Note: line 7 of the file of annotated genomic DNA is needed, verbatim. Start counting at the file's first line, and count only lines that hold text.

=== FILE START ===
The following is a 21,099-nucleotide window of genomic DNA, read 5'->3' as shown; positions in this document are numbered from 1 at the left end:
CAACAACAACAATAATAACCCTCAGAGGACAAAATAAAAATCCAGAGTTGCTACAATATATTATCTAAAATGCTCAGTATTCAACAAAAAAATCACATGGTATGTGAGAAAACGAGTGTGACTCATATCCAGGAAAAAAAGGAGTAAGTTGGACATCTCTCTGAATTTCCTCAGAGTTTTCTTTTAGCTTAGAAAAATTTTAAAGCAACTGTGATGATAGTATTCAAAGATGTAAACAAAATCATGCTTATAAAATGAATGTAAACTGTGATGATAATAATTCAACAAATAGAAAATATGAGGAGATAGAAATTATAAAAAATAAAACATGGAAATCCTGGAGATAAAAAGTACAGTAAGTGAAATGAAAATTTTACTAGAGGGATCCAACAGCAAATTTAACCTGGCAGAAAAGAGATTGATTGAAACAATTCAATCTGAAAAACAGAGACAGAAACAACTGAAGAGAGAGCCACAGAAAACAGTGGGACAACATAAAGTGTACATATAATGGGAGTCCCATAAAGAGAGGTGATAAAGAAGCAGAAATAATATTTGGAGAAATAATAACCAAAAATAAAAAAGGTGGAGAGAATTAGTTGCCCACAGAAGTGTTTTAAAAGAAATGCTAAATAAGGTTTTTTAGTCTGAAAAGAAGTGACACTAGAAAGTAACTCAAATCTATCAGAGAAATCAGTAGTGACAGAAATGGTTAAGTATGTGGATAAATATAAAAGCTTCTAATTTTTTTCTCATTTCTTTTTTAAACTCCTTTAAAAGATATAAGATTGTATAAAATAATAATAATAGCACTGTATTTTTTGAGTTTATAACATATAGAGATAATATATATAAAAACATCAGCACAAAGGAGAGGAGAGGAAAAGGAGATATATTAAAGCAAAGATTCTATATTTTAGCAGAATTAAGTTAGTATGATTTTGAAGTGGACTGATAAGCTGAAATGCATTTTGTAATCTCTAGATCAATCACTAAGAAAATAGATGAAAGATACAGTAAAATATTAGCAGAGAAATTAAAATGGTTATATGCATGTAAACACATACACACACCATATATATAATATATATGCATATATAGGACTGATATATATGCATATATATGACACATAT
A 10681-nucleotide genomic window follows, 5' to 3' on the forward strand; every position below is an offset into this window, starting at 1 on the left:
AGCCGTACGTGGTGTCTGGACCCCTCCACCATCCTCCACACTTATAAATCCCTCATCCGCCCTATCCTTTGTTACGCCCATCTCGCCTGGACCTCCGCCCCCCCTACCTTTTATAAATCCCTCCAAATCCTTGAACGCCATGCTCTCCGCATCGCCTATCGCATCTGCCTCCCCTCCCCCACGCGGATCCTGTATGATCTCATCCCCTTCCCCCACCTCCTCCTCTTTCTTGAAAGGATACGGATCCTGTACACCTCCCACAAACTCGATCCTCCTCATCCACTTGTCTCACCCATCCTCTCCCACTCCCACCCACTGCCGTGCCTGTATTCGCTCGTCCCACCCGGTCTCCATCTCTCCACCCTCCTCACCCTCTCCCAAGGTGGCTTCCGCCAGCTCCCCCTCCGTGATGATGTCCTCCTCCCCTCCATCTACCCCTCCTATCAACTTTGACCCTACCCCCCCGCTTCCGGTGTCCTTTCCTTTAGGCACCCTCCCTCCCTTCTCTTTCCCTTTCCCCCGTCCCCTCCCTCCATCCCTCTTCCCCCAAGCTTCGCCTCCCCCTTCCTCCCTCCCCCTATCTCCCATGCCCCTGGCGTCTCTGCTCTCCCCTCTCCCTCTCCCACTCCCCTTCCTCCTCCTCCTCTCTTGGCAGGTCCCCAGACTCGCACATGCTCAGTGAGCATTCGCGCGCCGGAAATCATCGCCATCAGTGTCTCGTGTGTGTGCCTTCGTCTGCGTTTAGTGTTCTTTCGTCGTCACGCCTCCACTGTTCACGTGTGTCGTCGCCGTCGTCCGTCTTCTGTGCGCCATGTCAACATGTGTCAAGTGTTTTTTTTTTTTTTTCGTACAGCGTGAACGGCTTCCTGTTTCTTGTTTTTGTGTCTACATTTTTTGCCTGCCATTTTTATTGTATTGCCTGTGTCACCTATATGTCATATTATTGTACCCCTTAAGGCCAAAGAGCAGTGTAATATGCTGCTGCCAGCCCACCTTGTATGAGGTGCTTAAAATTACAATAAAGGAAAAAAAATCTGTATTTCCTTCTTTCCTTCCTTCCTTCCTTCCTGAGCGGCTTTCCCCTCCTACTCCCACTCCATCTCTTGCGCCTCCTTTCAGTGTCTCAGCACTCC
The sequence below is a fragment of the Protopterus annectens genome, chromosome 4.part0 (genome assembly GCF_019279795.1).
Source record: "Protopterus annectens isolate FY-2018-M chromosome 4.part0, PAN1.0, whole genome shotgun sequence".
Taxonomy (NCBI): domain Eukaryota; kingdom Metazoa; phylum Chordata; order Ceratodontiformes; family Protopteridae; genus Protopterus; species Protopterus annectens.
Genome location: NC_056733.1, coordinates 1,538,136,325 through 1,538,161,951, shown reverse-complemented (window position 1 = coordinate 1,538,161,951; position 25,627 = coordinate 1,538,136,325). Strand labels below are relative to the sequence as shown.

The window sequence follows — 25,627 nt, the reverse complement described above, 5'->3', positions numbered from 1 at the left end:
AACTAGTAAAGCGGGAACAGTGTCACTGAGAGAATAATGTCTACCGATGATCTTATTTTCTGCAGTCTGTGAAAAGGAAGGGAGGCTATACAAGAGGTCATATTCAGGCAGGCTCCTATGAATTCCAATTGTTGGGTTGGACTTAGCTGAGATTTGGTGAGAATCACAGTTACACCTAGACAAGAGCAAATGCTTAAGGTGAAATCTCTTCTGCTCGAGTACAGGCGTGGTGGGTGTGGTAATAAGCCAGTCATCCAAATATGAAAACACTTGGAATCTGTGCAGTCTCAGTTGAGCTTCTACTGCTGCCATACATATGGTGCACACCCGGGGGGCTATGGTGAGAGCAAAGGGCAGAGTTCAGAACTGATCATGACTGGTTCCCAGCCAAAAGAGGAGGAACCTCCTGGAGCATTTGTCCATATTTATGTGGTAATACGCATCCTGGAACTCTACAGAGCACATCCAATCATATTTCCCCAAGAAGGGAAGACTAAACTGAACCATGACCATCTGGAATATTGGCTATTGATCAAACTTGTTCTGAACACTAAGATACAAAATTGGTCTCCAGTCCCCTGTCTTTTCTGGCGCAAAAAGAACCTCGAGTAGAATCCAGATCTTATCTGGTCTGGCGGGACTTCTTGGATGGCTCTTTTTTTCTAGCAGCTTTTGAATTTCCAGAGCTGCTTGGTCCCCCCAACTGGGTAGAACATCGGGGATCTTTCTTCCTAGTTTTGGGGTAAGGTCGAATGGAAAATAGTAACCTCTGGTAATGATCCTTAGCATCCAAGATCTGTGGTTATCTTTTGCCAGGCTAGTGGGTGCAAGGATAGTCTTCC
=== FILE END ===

Taxonomy (NCBI): domain Eukaryota; kingdom Metazoa; phylum Chordata; order Ceratodontiformes; family Protopteridae; genus Protopterus; species Protopterus annectens.